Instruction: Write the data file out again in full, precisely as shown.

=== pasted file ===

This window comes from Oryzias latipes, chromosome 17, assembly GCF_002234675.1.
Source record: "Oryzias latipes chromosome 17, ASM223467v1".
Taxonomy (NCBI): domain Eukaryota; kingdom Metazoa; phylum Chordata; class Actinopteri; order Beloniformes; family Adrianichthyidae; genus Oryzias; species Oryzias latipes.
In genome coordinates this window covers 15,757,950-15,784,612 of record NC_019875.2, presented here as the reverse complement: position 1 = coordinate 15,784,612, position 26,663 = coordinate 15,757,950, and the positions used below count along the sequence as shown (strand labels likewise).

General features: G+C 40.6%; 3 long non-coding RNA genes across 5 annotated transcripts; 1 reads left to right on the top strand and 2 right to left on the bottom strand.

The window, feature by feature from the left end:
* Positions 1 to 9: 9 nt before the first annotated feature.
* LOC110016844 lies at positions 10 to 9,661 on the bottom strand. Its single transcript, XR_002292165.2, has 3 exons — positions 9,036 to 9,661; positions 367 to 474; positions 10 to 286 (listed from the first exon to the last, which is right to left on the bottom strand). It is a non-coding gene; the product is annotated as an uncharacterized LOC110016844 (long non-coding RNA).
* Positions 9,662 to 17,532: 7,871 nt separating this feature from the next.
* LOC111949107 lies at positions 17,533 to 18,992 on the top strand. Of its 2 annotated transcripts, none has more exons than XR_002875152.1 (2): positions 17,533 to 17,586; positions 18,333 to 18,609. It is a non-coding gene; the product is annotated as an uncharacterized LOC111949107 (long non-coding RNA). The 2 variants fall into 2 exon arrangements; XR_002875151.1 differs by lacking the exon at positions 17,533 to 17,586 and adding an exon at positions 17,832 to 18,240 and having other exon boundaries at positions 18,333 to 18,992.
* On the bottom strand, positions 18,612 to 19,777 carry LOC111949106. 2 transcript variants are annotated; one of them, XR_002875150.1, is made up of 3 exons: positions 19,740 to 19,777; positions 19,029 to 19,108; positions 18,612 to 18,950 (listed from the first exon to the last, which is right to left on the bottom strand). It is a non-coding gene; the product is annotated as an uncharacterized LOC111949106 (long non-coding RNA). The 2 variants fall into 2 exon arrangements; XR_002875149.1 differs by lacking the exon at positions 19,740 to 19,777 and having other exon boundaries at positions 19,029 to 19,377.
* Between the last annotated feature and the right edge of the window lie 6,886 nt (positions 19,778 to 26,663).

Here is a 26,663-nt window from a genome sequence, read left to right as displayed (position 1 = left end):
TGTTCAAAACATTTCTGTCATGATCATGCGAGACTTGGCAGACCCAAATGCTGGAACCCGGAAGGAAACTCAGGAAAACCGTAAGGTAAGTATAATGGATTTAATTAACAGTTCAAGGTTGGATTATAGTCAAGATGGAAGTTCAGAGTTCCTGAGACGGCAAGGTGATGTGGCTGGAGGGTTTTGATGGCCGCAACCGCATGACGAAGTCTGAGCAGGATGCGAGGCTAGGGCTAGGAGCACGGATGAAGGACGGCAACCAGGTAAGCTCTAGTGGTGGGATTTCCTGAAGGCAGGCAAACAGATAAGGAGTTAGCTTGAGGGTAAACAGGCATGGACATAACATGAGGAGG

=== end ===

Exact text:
This window comes from Oryzias latipes, chromosome 17, assembly GCF_002234675.1.
Source record: "Oryzias latipes chromosome 17, ASM223467v1".
Taxonomy (NCBI): domain Eukaryota; kingdom Metazoa; phylum Chordata; class Actinopteri; order Beloniformes; family Adrianichthyidae; genus Oryzias; species Oryzias latipes.
In genome coordinates this window covers 15,757,950-15,784,612 of record NC_019875.2, presented here as the reverse complement: position 1 = coordinate 15,784,612, position 26,663 = coordinate 15,757,950, and the positions used below count along the sequence as shown (strand labels likewise).

General features: G+C 40.6%; 3 long non-coding RNA genes across 5 annotated transcripts; 1 reads left to right on the top strand and 2 right to left on the bottom strand.

The window, feature by feature from the left end:
* Positions 1 to 9: 9 nt before the first annotated feature.
* LOC110016844 lies at positions 10 to 9,661 on the bottom strand. Its single transcript, XR_002292165.2, has 3 exons — positions 9,036 to 9,661; positions 367 to 474; positions 10 to 286 (listed from the first exon to the last, which is right to left on the bottom strand). It is a non-coding gene; the product is annotated as an uncharacterized LOC110016844 (long non-coding RNA).
* Positions 9,662 to 17,532: 7,871 nt separating this feature from the next.
* LOC111949107 lies at positions 17,533 to 18,992 on the top strand. Of its 2 annotated transcripts, none has more exons than XR_002875152.1 (2): positions 17,533 to 17,586; positions 18,333 to 18,609. It is a non-coding gene; the product is annotated as an uncharacterized LOC111949107 (long non-coding RNA). The 2 variants fall into 2 exon arrangements; XR_002875151.1 differs by lacking the exon at positions 17,533 to 17,586 and adding an exon at positions 17,832 to 18,240 and having other exon boundaries at positions 18,333 to 18,992.
* On the bottom strand, positions 18,612 to 19,777 carry LOC111949106. 2 transcript variants are annotated; one of them, XR_002875150.1, is made up of 3 exons: positions 19,740 to 19,777; positions 19,029 to 19,108; positions 18,612 to 18,950 (listed from the first exon to the last, which is right to left on the bottom strand). It is a non-coding gene; the product is annotated as an uncharacterized LOC111949106 (long non-coding RNA). The 2 variants fall into 2 exon arrangements; XR_002875149.1 differs by lacking the exon at positions 19,740 to 19,777 and having other exon boundaries at positions 19,029 to 19,377.
* Between the last annotated feature and the right edge of the window lie 6,886 nt (positions 19,778 to 26,663).

Here is a 26,663-nt window from a genome sequence, read left to right as displayed (position 1 = left end):
TGTTCAAAACATTTCTGTCATGATCATGCGAGACTTGGCAGACCCAAATGCTGGAACCCGGAAGGAAACTCAGGAAAACCGTAAGGTAAGTATAATGGATTTAATTAACAGTTCAAGGTTGGATTATAGTCAAGATGGAAGTTCAGAGTTCCTGAGACGGCAAGGTGATGTGGCTGGAGGGTTTTGATGGCCGCAACCGCATGACGAAGTCTGAGCAGGATGCGAGGCTAGGGCTAGGAGCACGGATGAAGGACGGCAACCAGGTAAGCTCTAGTGGTGGGATTTCCTGAAGGCAGGCAAACAGATAAGGAGTTAGCTTGAGGGTAAACAGGCATGGACATAACATGAGGAGG